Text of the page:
The latest official game trailer makes a big point of this side of EVE, telling an incredible story of revenge and theft that closely mirrors the reality of New Eden. As if to highlight the point made by the trailer, this week EVE player Bad Bobby confirmed that he'd stolen a total of 850 billion ISK from players in the investment market. Concluding a plan set in motion years ago, Bobby pulled off the theft last week of his supposedly secured Titans4U company. In keeping with this recent theme of theft and corruption, this week's EVE Evolved is a story of revenge, corporate infiltration, social deception and utter destruction. I've embellished the story in places and names have been changed to protect the privacy of all those involved, but the events described are real.
In this week's article, I begin to tell the very real tale of an EVE player's revenge -- a precision strike against an industrialist who made one fatal mistake.
For every action in EVE's colossal sandbox, there must exist a motive -- a reason to invest effort in the activity. Players grind for ISK, corporations work together and the megalithic armies of New Eden frequently war, but there is always a reason behind it. It makes sense, then, that this story should begin with the motive. Right at the beginning, before the months of planning or that plan's flawless execution, one single event set everything in motion. One fatal mistake was made, forcing the idea of revenge into a determined pilot's mind. From that point on, the outcome was all but inevitable: That arrogant Minmatar slave was going to lose everything he owned.
"Crap," said Scott to his corpmates, "That's 300 million down the bloody drain." In his haste to liquidate the corp's unused assets, Scott had sold a large starbase control tower to a dodgy buy order. For his trouble hauling the 320 million ISK control tower halfway across the galaxy, he was left staring at a transaction for 340,000 ISK from a player by the name of Zeeqo. With half of its war fund wiped out in a single market blunder, the corporation's plans were thrown into disarray. If they were to stand any chance against the Gallente war forces in Black Rise, Scott and his corpmates would need to get that ISK back.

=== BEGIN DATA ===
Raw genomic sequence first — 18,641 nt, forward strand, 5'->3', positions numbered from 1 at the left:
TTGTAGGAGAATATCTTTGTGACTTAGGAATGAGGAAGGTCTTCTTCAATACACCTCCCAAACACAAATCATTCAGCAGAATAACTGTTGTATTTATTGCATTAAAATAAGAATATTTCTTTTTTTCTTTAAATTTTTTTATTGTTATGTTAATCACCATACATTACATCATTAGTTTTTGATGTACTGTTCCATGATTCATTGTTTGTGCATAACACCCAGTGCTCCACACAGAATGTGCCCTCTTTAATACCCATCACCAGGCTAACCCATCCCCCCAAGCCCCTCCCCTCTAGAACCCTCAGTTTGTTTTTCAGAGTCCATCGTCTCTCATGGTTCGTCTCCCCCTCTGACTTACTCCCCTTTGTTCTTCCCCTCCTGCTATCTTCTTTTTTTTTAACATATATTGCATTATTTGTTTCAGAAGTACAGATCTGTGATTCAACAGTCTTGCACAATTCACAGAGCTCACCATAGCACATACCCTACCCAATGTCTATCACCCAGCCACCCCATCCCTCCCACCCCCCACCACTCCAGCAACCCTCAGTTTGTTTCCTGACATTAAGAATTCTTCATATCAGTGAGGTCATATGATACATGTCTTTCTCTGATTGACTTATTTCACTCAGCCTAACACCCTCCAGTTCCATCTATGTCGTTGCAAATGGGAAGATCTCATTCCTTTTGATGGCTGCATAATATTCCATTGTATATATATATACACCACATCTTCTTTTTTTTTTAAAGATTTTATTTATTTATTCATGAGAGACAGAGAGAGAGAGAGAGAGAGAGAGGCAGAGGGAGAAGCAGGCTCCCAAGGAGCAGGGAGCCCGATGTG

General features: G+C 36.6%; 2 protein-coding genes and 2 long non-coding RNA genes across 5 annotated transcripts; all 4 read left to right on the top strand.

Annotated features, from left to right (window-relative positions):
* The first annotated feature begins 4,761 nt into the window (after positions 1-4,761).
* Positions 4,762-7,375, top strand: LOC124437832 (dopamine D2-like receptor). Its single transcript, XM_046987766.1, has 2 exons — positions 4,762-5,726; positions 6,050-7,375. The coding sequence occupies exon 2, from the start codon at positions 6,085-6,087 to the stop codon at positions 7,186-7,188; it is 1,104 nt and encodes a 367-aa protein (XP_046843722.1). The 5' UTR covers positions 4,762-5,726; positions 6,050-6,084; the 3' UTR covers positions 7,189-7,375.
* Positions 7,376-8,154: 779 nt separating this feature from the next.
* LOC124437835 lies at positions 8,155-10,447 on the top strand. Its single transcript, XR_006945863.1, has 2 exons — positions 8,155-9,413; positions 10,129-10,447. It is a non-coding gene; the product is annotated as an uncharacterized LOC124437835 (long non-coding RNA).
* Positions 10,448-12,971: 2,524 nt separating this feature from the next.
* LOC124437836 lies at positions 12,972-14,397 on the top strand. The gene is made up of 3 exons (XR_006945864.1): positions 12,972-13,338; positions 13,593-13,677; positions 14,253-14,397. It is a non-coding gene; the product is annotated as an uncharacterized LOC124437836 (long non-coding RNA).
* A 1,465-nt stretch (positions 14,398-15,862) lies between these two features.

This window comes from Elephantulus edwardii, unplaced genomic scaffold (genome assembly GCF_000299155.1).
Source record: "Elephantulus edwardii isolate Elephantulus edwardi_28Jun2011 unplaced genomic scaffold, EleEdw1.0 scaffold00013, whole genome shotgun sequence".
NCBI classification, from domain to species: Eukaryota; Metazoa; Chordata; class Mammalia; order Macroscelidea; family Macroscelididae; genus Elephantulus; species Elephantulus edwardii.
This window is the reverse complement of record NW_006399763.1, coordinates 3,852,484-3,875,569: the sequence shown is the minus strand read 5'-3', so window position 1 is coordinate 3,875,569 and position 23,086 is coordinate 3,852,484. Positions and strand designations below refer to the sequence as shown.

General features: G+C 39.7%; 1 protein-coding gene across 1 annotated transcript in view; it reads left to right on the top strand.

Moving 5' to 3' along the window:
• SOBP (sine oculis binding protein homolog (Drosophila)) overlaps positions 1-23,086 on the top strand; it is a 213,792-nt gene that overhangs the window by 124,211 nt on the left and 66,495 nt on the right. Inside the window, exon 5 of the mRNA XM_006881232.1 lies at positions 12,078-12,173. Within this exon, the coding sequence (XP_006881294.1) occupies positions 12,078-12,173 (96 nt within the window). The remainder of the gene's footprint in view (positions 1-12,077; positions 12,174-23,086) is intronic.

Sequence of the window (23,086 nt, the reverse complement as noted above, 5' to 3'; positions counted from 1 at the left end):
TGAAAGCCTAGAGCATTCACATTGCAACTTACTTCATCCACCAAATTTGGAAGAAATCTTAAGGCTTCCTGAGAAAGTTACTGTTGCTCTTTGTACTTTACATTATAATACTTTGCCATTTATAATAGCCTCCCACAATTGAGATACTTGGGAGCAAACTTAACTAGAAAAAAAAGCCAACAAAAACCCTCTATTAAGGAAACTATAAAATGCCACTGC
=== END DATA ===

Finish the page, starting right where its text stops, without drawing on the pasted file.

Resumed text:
"Can we contact this Zeeqo guy and ask for it back?" asked a naive recruit in the corp channel, struggling for ideas. "At this point I'll try anything," Scott replied, composing a politely worded mail to the beneficiary of his market mishap. The group waited an agonisingly long time for a response, the pilots passing the time by planning how they might replace the lost ISK. When the response finally came, Scott became enraged. "That arrogant Minmatar prat is gloating," he spewed into corp chat. "He calls this 'Market PvP'. I'll show him bloody PvP!" The mistake was made, and the idea of revenge was forcibly crammed into Scott's mind.
Stalking the prey
What started out as a simple plan to declare war on the thief's corporation quickly became something much more sinister. It wasn't enough to simply blow up a few ships, decided Scott. His revenge had to be complete and surgically precise, dealing at least 320 million ISK's worth of damage. Over the coming weeks, Scott and his team used locator agents to find Zeeqo and kept tabs on his movement using a cloaked covert ops frigate. It wasn't long before a pattern began to emerge, and where there's a pattern there's a definite predictability that can be exploited.